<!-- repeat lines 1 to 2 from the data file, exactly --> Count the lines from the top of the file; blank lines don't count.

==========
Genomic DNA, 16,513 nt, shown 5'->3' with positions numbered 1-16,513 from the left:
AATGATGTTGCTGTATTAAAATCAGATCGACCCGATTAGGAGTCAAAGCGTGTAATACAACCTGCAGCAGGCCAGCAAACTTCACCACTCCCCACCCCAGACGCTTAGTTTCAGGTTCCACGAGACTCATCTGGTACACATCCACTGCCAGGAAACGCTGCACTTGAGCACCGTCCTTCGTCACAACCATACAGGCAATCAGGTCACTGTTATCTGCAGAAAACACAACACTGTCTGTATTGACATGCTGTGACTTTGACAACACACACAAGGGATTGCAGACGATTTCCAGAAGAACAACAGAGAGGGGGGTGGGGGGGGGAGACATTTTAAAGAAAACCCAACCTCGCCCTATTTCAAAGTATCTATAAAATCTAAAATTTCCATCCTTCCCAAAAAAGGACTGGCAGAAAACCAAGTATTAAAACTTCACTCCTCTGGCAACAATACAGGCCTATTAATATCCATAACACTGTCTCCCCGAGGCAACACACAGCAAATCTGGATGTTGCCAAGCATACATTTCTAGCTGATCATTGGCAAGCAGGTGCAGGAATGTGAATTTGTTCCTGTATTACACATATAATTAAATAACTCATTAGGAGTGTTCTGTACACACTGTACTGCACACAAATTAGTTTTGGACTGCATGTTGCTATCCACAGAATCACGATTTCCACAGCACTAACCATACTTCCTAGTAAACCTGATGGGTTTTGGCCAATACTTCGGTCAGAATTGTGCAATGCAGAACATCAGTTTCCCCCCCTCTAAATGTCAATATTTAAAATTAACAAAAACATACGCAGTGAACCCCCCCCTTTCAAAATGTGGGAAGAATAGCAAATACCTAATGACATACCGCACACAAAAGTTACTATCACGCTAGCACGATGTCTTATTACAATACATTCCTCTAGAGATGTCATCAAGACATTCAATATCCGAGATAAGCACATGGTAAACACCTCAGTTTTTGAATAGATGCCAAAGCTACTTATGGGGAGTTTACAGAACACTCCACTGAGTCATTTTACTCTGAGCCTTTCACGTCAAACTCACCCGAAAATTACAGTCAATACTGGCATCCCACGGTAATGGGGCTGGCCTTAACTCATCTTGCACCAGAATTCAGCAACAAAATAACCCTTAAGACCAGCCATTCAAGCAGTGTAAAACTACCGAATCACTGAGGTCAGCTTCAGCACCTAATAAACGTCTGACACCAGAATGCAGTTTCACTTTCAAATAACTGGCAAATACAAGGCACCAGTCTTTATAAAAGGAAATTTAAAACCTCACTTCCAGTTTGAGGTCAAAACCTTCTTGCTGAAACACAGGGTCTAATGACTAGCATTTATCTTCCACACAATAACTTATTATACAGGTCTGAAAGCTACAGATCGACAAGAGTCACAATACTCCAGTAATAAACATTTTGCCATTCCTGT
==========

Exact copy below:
Genomic DNA, 16,513 nt, shown 5'->3' with positions numbered 1-16,513 from the left:
AATGATGTTGCTGTATTAAAATCAGATCGACCCGATTAGGAGTCAAAGCGTGTAATACAACCTGCAGCAGGCCAGCAAACTTCACCACTCCCCACCCCAGACGCTTAGTTTCAGGTTCCACGAGACTCATCTGGTACACATCCACTGCCAGGAAACGCTGCACTTGAGCACCGTCCTTCGTCACAACCATACAGGCAATCAGGTCACTGTTATCTGCAGAAAACACAACACTGTCTGTATTGACATGCTGTGACTTTGACAACACACACAAGGGATTGCAGACGATTTCCAGAAGAACAACAGAGAGGGGGGTGGGGGGGGGAGACATTTTAAAGAAAACCCAACCTCGCCCTATTTCAAAGTATCTATAAAATCTAAAATTTCCATCCTTCCCAAAAAAGGACTGGCAGAAAACCAAGTATTAAAACTTCACTCCTCTGGCAACAATACAGGCCTATTAATATCCATAACACTGTCTCCCCGAGGCAACACACAGCAAATCTGGATGTTGCCAAGCATACATTTCTAGCTGATCATTGGCAAGCAGGTGCAGGAATGTGAATTTGTTCCTGTATTACACATATAATTAAATAACTCATTAGGAGTGTTCTGTACACACTGTACTGCACACAAATTAGTTTTGGACTGCATGTTGCTATCCACAGAATCACGATTTCCACAGCACTAACCATACTTCCTAGTAAACCTGATGGGTTTTGGCCAATACTTCGGTCAGAATTGTGCAATGCAGAACATCAGTTTCCCCCCCTCTAAATGTCAATATTTAAAATTAACAAAAACATACGCAGTGAACCCCCCCCTTTCAAAATGTGGGAAGAATAGCAAATACCTAATGACATACCGCACACAAAAGTTACTATCACGCTAGCACGATGTCTTATTACAATACATTCCTCTAGAGATGTCATCAAGACATTCAATATCCGAGATAAGCACATGGTAAACACCTCAGTTTTTGAATAGATGCCAAAGCTACTTATGGGGAGTTTACAGAACACTCCACTGAGTCATTTTACTCTGAGCCTTTCACGTCAAACTCACCCGAAAATTACAGTCAATACTGGCATCCCACGGTAATGGGGCTGGCCTTAACTCATCTTGCACCAGAATTCAGCAACAAAATAACCCTTAAGACCAGCCATTCAAGCAGTGTAAAACTACCGAATCACTGAGGTCAGCTTCAGCACCTAATAAACGTCTGACACCAGAATGCAGTTTCACTTTCAAATAACTGGCAAATACAAGGCACCAGTCTTTATAAAAGGAAATTTAAAACCTCACTTCCAGTTTGAGGTCAAAACCTTCTTGCTGAAACACAGGGTCTAATGACTAGCATTTATCTTCCACACAATAACTTATTATACAGGTCTGAAAGCTACAGATCGACAAGAGTCACAATACTCCAGTAATAAACATTTTGCCATTCCTGT